Seattle Children’s Dashboard Influences Wait Times, C-Suite

by   |   September 17, 2014 5:30 am   |   0 Comments

In 2010, staffers at Seattle Children’s hospital set an ambitious goal: Cut the wait times of patients needing appointments to just seven days. On the surface, this may seem a fairly straightforward goal, but it turned out to be much more complex.

Although they made some improvements through 2013, they reached a point in the process at which all the low-hanging fruit had been plucked. To get the 14-day wait that patients experienced down to seven was going to take a much greater effort than they first envisioned. To achieve this goal, they were going to need data. And not just numbers on a page, but data that would tell a story that the hospital’s executives and directors could use to change the way they did business.

“Our goal was to produce one report that was able to be viewed by our executives so they could get a high-level, roll-up perspective on what we doing around our metric, which was a single metric for the entire organization but was also drillable down to the provider level,” Paula Holmes, senior director, Growth Initiatives & Business Ops, Seattle Children’s, told an audience of 150 attendees at Tableau’s 2014 user’s conference in Seattle.

To go from the spreadsheet they had been using, which showed only a single number representing the median days wait (MDW), to a dashboard that told a story meant that would have to bring together all of the hospital’s stakeholders and embark on a six-month project to understand what data was needed and how it would be used.

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The result, called the Inventory Access Dashboard, was the hospital’s most productive dashboarding project to date.

“This dashboard was incredibly successful,” said Holmes. “As soon as we made it go live, it was the highest used dashboard in the operations side of our business. That’s because people were just crying for this data because we were holding them accountable. We built a tool that gave them perspective on the whole issue.”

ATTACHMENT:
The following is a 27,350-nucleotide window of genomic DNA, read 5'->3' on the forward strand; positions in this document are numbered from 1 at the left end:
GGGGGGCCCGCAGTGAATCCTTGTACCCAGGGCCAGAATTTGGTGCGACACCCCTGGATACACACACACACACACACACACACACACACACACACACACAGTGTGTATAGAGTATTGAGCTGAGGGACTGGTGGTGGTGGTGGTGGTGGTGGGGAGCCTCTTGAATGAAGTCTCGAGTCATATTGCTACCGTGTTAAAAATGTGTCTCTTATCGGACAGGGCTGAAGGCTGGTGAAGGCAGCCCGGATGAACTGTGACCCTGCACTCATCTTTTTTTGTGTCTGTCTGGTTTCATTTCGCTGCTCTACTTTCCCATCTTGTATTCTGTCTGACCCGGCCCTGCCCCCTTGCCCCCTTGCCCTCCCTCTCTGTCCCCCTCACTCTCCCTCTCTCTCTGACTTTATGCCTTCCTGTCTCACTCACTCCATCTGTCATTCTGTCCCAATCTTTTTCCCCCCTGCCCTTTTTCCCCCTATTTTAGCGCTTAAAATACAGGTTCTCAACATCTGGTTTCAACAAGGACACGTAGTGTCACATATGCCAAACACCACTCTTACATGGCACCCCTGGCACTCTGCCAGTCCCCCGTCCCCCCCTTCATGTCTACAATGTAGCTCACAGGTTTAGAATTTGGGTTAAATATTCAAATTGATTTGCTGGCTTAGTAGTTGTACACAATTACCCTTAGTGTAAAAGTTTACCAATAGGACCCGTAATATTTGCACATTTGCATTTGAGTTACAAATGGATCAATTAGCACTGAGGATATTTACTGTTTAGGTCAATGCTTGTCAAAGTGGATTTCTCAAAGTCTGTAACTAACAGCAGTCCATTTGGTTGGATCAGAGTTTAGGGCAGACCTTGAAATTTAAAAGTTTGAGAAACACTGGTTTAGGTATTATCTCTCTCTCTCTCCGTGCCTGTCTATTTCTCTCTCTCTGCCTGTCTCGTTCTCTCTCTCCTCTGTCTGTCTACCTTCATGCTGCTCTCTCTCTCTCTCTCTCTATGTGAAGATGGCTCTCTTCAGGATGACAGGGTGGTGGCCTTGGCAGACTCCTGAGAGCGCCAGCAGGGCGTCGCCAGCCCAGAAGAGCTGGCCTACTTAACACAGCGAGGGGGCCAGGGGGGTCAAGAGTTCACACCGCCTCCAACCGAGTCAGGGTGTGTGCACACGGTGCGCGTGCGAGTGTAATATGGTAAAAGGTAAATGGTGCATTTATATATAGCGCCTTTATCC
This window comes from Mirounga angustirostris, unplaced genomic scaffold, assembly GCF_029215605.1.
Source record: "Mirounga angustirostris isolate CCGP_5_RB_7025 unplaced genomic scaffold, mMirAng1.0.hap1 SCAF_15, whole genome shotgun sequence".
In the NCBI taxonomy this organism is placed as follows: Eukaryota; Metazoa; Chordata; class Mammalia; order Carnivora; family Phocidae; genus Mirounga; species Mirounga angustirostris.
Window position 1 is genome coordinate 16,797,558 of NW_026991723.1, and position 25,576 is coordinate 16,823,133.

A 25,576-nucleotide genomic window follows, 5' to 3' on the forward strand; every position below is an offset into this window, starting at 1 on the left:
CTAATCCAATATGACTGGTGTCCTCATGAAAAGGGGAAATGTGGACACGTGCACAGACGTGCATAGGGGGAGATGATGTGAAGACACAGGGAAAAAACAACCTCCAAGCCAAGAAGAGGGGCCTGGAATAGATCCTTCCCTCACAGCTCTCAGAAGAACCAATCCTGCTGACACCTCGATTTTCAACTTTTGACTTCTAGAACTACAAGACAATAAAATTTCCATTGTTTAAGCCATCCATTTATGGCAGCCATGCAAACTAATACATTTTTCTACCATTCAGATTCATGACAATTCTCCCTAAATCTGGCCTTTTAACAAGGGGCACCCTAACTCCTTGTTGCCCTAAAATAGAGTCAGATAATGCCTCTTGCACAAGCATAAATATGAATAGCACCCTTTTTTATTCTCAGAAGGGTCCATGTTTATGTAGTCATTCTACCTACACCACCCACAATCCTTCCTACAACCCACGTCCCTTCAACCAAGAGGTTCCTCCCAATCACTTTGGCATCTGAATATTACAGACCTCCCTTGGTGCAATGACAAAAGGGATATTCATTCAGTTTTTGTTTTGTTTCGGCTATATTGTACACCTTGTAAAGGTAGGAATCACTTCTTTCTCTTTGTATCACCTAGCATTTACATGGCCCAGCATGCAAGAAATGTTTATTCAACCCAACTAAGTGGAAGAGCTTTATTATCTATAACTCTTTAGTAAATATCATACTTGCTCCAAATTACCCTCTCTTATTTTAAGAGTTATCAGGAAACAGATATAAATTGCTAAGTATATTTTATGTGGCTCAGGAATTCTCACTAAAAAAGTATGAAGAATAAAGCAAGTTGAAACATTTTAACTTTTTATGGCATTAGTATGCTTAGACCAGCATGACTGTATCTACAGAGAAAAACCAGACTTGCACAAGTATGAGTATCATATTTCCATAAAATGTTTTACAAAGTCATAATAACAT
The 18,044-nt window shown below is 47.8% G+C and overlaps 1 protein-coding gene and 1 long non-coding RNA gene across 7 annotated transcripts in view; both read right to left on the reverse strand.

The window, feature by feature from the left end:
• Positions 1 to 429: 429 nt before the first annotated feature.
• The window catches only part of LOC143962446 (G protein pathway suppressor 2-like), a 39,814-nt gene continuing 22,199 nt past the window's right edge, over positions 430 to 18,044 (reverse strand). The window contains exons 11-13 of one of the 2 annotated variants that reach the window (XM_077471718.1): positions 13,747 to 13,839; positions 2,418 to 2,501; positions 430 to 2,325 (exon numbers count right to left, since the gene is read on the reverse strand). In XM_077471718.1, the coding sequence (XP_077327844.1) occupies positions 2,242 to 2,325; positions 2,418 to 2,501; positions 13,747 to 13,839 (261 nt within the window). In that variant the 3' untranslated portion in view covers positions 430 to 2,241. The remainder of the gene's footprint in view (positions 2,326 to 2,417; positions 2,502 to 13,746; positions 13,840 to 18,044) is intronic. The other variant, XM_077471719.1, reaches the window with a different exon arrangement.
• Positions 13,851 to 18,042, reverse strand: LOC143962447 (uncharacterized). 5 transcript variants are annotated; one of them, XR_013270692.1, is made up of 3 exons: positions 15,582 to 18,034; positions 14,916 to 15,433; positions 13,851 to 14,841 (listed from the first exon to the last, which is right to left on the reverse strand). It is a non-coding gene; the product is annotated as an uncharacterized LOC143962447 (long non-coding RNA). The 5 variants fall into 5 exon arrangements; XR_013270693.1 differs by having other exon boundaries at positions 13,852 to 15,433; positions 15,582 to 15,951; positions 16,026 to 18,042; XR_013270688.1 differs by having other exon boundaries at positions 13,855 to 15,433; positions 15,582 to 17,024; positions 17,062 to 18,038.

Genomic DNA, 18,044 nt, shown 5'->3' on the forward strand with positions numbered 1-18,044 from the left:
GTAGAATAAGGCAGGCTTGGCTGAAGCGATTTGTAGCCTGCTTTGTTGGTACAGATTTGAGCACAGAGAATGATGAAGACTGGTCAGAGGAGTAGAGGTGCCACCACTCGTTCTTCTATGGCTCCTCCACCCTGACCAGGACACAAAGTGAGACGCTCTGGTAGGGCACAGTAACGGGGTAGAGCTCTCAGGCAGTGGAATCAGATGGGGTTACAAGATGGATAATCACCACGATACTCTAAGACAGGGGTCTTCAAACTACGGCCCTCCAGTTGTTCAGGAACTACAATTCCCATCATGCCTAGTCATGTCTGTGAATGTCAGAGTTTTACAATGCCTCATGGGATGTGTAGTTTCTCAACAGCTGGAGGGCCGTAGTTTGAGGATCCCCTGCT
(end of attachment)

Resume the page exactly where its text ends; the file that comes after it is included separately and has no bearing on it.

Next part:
After identifying a vice president as their executive sponsor – a very important step to get past the inevitable roadblocks that would be put in their way – they then decided on which metrics they were going to use.

“We helped our leadership understand that you really have to understand the nuances of data in order to make sure that what you are implementing in operational improvements is going to make a difference,” Holmes said.

The most important metric, and the one everyone is working to improve, MDW, occupies the most important real estate on the dashboard: up high and to the left. But they also included no-shows, 24-hour notice cancellations, referral volume, new versus returning appointments, and capacity, or the number of doctors available to see patients. On the left rail of the dashboard, each specialty being represented is identified.

“This view really came out of the fact that, if I were manager, how would I know how to fix the problem?” said Seattle Children’s Data Scientist Tim Grieb. “Where do you focus your effort?”

Because the whole point of a dashboard is to get people to use it, it was very important to receive feedback on the design and metrics from users. In addition, the dashboard is emailed to every stakeholder every Monday morning. It is also displayed prominently in the lobby of the C-suite on a poster board so “everyone sees it, every day,” said Holmes. This way no one can say they haven’t seen the data, and they know how well their efforts are working. That’s a far cry from a single spreadsheet that went out just once a month with five-week-old data cobbled together by hand from four other reports.

“Honestly, what it has done most is help (our executives) understand the influencers to access,” said Holmes. “So as we talk about whether we are meeting the goal, it helps drive the work. For example, all of this helped us understand where we have capacity gaps, and what it came down to in many cases was providers.”

Because of this realization, which only was reached because of the dashboard, direct action was taken to hire more providers in those specialties and thereby increase capacity while reducing MDW.

Just as importantly, the dashboard also showed that in other specialty areas, they would never be able to reduce MDW because of the nature of the work. Required procedures for newborns, for example, are often put off until the fifth or sixth months of life and, therefore, the MDW of those departments is always going to be on the high side.

“This dashboard helped move the organization from basically almost no data to having this available all the time,” said Holmes. “When you go from nothing to something that is very useful, it results in a lot of positive energy.”

Now a freelance writer, in a former, not-too-distant life, Allen Bernard was the managing editor of and numerous other technology websites. Since 2000, Allen has written, assigned, and edited thousands of articles that focus on the intersection of technology and business. As well as content marketing and PR, he now writes for Data Informed and other high-quality publications. Originally from the Boston area, Allen now calls Columbus, Ohio, home. He can be reached at 614-937-2316 or Please follow him on Twitter at @allen_bernard1, on Google+ or on LinkedIn.

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